If there’s one tool that’s necessary, crucial and even immensely important for the typical writer, it’s the thesaurus. (Yes, I used this exact book to come up with different words to describe important.)
The creation of the thesaurus, which was devised by Peter Mark Roget, was rather unexpectedly expected. According to the New York Times, Roget comprised the book while creating a list of words for himself throughout his life; he planned on publishing at one point but instead continued adding to it. This compulsion of sorts, experts said, was possibly a form of a obsessive-compulsive disorder.
What’s fascinating about the thesaurus is it’s ability to connect words, forming a web between so many different terms and ideas and concepts. One word could possess several possible synonyms and those synonyms could then link to other words and definitions. The way it weaves and webs language.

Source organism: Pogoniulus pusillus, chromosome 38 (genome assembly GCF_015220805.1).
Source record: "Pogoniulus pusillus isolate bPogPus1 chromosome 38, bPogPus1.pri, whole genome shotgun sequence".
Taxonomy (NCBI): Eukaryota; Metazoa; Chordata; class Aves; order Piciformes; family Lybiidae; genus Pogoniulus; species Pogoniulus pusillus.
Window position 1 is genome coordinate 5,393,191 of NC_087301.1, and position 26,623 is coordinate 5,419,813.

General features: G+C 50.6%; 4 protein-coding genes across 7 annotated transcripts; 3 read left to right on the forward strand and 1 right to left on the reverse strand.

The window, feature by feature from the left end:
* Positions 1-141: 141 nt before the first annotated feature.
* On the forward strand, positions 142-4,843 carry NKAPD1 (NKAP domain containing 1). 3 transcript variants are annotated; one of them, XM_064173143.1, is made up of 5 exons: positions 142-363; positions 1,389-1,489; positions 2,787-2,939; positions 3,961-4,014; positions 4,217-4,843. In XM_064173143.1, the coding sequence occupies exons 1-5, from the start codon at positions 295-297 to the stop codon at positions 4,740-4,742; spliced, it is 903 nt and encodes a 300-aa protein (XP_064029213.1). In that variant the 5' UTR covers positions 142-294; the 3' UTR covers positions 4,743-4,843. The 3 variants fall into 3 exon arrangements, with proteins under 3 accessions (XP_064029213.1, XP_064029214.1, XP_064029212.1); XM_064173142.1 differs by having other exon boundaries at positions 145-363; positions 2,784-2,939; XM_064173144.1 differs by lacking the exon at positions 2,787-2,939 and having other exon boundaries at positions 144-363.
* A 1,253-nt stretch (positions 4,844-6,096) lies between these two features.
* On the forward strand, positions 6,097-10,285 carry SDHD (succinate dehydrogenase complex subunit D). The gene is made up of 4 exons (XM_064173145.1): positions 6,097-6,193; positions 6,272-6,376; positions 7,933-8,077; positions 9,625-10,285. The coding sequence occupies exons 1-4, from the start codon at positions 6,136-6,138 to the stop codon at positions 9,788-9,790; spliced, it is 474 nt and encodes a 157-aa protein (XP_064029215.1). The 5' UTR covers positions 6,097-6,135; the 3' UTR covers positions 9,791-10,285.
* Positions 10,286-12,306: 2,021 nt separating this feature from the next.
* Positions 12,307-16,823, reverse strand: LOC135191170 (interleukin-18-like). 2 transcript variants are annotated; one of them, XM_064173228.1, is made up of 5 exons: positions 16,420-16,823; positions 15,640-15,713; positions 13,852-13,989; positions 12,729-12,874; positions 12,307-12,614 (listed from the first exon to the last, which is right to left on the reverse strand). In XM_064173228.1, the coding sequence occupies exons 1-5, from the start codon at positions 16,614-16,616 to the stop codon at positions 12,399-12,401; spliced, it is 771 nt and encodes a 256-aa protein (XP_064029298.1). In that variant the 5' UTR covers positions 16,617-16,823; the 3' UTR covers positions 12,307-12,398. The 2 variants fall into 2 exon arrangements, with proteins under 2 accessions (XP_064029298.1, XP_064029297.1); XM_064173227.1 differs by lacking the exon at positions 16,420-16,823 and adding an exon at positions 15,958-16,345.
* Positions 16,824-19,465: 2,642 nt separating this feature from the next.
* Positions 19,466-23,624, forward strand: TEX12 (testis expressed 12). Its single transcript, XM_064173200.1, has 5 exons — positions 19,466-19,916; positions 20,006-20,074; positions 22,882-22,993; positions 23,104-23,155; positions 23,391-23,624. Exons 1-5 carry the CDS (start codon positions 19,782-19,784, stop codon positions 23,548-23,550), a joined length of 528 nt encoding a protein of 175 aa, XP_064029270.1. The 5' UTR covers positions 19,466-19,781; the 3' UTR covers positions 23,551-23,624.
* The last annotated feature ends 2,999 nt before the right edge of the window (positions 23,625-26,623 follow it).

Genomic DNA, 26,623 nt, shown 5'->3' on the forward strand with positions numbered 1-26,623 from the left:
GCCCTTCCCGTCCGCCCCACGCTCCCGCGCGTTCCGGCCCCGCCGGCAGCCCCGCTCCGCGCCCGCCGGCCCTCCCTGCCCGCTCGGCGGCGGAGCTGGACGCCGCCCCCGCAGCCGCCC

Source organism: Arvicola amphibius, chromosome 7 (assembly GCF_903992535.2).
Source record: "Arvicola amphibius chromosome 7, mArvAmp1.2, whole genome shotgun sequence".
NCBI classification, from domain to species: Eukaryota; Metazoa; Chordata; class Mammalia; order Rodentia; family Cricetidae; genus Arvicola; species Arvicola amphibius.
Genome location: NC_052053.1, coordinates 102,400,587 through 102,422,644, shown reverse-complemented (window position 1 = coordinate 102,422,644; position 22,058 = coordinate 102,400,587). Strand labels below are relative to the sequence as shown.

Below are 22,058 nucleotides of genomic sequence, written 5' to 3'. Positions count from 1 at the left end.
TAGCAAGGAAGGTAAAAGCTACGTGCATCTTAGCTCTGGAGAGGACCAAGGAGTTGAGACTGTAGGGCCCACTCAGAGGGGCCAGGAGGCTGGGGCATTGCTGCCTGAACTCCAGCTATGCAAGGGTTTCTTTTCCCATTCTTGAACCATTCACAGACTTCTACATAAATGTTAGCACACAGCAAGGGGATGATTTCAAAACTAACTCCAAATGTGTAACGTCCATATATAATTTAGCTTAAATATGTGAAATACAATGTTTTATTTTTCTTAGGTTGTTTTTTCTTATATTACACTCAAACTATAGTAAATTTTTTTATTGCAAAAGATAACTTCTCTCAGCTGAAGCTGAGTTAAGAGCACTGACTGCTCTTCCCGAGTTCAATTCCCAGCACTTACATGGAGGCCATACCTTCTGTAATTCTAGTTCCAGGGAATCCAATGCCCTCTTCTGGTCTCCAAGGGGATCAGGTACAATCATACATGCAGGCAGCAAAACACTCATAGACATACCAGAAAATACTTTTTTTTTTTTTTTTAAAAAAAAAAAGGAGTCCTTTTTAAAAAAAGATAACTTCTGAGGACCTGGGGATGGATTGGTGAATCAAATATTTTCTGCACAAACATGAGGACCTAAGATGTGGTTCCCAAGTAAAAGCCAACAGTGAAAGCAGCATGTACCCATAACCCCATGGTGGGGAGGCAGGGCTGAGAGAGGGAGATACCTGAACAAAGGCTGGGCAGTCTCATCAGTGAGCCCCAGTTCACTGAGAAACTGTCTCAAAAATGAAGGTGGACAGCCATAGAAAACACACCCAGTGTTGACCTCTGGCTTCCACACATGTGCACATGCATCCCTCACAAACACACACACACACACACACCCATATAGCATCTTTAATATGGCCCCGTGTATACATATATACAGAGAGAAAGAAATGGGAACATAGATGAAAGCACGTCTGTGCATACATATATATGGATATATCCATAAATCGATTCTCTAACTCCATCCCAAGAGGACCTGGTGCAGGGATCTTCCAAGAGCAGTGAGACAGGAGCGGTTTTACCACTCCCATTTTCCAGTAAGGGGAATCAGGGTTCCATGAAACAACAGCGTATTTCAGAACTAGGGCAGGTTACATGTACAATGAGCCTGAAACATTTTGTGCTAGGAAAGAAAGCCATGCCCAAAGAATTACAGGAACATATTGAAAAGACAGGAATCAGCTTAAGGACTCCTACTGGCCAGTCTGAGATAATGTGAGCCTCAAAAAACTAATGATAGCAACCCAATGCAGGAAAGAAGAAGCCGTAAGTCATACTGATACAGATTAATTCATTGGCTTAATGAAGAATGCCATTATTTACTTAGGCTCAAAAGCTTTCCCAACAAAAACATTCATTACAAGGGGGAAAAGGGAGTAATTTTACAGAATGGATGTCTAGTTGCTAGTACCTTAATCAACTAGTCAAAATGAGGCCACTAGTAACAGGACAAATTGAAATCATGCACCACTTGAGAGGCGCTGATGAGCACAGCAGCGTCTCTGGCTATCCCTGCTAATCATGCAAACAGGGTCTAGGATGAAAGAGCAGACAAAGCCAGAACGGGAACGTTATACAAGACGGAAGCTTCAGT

But what is also great, it’s how it gives life and meaning to language. Here are ways to celebrate National Thesaurus Day on Jan. 18, a holiday for us—and Roget’s born day—not only on that specific day, but every day.
- Commit to learning one word a week. One new word, that’s all. If you need to make it one word a month, then do that instead. Whatever works. Challenge yourself to learn a minimum amount and then test your newfound knowledge with index cards.
- Commit to using this new word in your writing. The new words you’ve learned, now use these in your writing—emails, texts, Facebook posts, you name it.
- Play word board games with family and friends. We love games with letters and words, especially if it’s games you can play with your kids, like Bananagrams. Also, Scrabble is always a go-to, of course. Make it a family night ritual, or better yet a family night championship series.
- Also, play word games alone. Crosswords and word-searches are great to do your own. We also created a new word game, where you create your own synonyms for words. Check it out here!
- Notice new words when reading. Read with intent, searching for new words and even trying to define words you think you know. This technique is great with newspapers and magazine articles.